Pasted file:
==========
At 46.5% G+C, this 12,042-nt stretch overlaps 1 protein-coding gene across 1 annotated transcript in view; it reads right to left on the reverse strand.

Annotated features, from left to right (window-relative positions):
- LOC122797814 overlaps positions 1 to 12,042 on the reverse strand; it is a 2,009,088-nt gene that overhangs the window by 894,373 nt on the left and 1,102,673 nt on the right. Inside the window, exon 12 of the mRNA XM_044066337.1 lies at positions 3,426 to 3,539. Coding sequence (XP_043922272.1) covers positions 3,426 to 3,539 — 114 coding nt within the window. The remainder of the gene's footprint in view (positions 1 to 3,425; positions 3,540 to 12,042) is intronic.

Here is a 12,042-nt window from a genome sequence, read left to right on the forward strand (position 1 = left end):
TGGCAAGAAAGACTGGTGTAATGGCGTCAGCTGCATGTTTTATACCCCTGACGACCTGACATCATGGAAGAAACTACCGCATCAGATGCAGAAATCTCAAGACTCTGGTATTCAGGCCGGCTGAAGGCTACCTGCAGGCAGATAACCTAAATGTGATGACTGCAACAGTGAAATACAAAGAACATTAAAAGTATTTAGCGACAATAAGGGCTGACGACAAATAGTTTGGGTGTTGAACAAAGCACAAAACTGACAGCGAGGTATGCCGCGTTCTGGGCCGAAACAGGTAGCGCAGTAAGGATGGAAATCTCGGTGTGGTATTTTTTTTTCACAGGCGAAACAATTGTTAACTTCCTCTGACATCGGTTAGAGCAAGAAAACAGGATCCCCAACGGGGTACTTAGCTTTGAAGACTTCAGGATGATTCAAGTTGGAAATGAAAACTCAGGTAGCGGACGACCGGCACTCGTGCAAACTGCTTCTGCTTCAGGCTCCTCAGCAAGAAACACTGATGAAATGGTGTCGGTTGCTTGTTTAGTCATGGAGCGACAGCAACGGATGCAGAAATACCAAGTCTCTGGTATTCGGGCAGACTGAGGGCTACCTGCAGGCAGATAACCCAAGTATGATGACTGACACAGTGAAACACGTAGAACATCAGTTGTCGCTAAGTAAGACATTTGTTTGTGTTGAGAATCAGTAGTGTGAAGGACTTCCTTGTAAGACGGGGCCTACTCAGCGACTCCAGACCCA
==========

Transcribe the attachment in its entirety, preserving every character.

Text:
At 46.5% G+C, this 12,042-nt stretch overlaps 1 protein-coding gene across 1 annotated transcript in view; it reads right to left on the reverse strand.

Annotated features, from left to right (window-relative positions):
- LOC122797814 overlaps positions 1 to 12,042 on the reverse strand; it is a 2,009,088-nt gene that overhangs the window by 894,373 nt on the left and 1,102,673 nt on the right. Inside the window, exon 12 of the mRNA XM_044066337.1 lies at positions 3,426 to 3,539. Coding sequence (XP_043922272.1) covers positions 3,426 to 3,539 — 114 coding nt within the window. The remainder of the gene's footprint in view (positions 1 to 3,425; positions 3,540 to 12,042) is intronic.

Here is a 12,042-nt window from a genome sequence, read left to right on the forward strand (position 1 = left end):
TGGCAAGAAAGACTGGTGTAATGGCGTCAGCTGCATGTTTTATACCCCTGACGACCTGACATCATGGAAGAAACTACCGCATCAGATGCAGAAATCTCAAGACTCTGGTATTCAGGCCGGCTGAAGGCTACCTGCAGGCAGATAACCTAAATGTGATGACTGCAACAGTGAAATACAAAGAACATTAAAAGTATTTAGCGACAATAAGGGCTGACGACAAATAGTTTGGGTGTTGAACAAAGCACAAAACTGACAGCGAGGTATGCCGCGTTCTGGGCCGAAACAGGTAGCGCAGTAAGGATGGAAATCTCGGTGTGGTATTTTTTTTTCACAGGCGAAACAATTGTTAACTTCCTCTGACATCGGTTAGAGCAAGAAAACAGGATCCCCAACGGGGTACTTAGCTTTGAAGACTTCAGGATGATTCAAGTTGGAAATGAAAACTCAGGTAGCGGACGACCGGCACTCGTGCAAACTGCTTCTGCTTCAGGCTCCTCAGCAAGAAACACTGATGAAATGGTGTCGGTTGCTTGTTTAGTCATGGAGCGACAGCAACGGATGCAGAAATACCAAGTCTCTGGTATTCGGGCAGACTGAGGGCTACCTGCAGGCAGATAACCCAAGTATGATGACTGACACAGTGAAACACGTAGAACATCAGTTGTCGCTAAGTAAGACATTTGTTTGTGTTGAGAATCAGTAGTGTGAAGGACTTCCTTGTAAGACGGGGCCTACTCAGCGACTCCAGACCCA